| Arts |

From DFW's Newest Fine Art Gallery, Here's What You'll Be Looking At in the Hot Dog Line

Keep Dallas Observer Free
I Support
  • Local
  • Community
  • Journalism
  • logo

Support the independent voice of Dallas and help keep the future of Dallas Observer free.

While the Cowboys finish saying goodbye to their old home one piece at a time, they're busy finishing up the newest feature at their digs Arlington: 14 works of contemporary art commissioned specifically for Cowboys Stadium.

Gene Jones led a media tour for through the building yesterday, along with family members Charlotte Anderson and Melissa Meeks, who Jones said helped make the calls about which art to include, and where.

The works are in various stages of completion -- some hanging, finished, above the stadium's entryways, others surrounded by painting crews and plastic wrap. Jones said we can expect to see all but two of the pieces finished in time for the Cowboys' home opener September 20.

Rather than stock the place with statues of old players and coaches, Jones said artists are responding to the building and the Cowboys more subtly. The artists each toured the building, some early on in its construction, before settling on their designs. Anderson said the finished collection will reflect the ways the artists were influenced by the space, "some by light, some by glass, some by what this building will mean to the people who enter it."

Los Angeles-based artist Dave Muller working on his Solar Arrangement above one of the concession stands as the tour came by, and said that while much of his work only lasts a few months on the wall at an exhibit, he took a break to chat, half with his benefactors and half with the press.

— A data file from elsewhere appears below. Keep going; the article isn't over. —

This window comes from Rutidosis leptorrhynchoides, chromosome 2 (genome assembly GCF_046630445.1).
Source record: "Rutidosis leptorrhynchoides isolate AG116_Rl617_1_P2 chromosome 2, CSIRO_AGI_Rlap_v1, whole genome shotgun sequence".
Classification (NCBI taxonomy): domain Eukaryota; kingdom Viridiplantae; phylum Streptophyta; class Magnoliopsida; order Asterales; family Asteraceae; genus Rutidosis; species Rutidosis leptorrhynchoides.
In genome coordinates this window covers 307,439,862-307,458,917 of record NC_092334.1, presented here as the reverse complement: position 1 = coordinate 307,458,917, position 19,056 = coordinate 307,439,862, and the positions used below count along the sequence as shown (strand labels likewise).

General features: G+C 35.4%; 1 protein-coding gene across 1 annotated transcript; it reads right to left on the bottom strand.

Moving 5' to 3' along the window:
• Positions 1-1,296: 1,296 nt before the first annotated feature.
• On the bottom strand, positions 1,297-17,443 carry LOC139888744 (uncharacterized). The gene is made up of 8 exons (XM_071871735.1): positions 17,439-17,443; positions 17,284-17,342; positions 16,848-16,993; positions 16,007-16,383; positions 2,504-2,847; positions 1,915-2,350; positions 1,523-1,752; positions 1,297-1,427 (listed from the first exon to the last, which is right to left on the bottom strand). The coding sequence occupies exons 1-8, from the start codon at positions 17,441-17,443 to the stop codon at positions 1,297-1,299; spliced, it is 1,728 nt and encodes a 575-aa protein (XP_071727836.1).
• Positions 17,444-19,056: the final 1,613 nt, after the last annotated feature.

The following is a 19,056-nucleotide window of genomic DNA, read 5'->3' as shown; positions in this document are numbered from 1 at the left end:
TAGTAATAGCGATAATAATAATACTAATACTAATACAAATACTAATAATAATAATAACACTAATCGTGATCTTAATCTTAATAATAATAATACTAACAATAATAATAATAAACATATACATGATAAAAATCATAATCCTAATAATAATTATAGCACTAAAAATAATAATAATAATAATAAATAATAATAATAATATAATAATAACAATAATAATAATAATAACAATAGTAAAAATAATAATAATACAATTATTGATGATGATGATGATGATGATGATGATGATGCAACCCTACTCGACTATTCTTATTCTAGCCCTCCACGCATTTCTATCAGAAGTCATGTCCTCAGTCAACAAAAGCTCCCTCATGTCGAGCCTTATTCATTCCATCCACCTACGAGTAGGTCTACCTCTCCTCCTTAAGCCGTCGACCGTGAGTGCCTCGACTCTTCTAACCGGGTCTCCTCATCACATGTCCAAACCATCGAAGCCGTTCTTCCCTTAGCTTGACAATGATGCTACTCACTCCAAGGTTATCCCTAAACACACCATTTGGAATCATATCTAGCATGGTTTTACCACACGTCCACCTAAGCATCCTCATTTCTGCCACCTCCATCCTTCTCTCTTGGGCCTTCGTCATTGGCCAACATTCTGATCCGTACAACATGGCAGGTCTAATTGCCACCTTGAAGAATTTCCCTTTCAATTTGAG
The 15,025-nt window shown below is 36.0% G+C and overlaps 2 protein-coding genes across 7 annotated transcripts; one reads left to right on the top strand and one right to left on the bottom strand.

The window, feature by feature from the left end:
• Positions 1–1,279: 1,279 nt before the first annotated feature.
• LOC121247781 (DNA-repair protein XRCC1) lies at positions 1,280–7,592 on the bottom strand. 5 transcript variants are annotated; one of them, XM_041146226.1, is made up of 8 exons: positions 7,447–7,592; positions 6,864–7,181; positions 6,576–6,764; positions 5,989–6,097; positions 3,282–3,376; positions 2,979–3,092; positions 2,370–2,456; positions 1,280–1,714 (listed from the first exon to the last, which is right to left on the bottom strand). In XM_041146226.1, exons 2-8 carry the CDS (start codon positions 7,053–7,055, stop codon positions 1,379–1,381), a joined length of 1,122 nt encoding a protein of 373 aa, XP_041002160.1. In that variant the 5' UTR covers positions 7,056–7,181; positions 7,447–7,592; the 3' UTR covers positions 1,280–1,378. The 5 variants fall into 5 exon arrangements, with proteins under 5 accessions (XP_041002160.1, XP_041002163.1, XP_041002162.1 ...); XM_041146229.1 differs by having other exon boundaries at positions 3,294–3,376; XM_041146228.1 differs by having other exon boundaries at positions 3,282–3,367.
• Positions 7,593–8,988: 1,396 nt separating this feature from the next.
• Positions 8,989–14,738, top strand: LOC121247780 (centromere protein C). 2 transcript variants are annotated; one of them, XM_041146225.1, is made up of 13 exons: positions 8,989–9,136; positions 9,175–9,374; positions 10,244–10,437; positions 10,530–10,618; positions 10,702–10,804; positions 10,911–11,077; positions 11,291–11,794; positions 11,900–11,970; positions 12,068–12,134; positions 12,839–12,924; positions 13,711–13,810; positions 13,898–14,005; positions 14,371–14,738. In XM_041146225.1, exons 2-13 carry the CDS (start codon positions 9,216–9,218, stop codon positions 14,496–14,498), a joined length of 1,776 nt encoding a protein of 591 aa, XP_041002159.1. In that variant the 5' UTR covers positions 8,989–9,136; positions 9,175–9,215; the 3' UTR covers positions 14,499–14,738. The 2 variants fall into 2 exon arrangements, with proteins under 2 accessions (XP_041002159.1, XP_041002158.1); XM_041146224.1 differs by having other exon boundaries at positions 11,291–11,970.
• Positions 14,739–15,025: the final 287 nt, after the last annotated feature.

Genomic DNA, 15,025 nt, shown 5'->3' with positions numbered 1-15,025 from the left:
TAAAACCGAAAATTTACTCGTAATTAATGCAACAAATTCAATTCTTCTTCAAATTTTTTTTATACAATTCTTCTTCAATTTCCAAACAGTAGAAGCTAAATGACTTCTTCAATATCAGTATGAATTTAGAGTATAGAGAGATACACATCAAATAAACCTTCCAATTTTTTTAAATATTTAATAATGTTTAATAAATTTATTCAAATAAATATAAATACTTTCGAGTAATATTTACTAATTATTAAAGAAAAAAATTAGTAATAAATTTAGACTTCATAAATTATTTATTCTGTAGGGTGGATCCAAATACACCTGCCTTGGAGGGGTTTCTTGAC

"There's something creatively satisfying," Muller said, "about doing something that I know is going to be up for a long time."

"Forever," Jones corrected him.

Standing under Annette Lawrence's "Coin Toss," a spiral arrangement of wires over the stadium's southeast entrance, Jones said, with the movement and energy implied by the piece, she likes "to compare it to what's going on on the field, only in an artistic kind of way."

Terry Haggerty, who had just arrived at the stadium for a look around before starting work on his piece, said he liked the idea of doing work that will be viewed over and over again, from multiple angles as fans walk by. "Maybe at first you won't think anything of it," he said, "but you come back and maybe then you start to think about what art you like."

Keep the Dallas Observer Free... Since we started the Dallas Observer, it has been defined as the free, independent voice of Dallas, and we would like to keep it that way. Offering our readers free access to incisive coverage of local news, food and culture. Producing stories on everything from political scandals to the hottest new bands, with gutsy reporting, stylish writing, and staffers who've won everything from the Society of Professional Journalists' Sigma Delta Chi feature-writing award to the Casey Medal for Meritorious Journalism. But with local journalism's existence under siege and advertising revenue setbacks having a larger impact, it is important now more than ever for us to rally support behind funding our local journalism. You can help by participating in our "I Support" membership program, allowing us to keep covering Dallas with no paywalls.

We use cookies to collect and analyze information on site performance and usage, and to enhance and customize content and advertisements. By clicking 'X' or continuing to use the site, you agree to allow cookies to be placed. To find out more, visit our cookies policy and our privacy policy.


Join the Observer community and help support independent local journalism in Dallas.


Join the Observer community and help support independent local journalism in Dallas.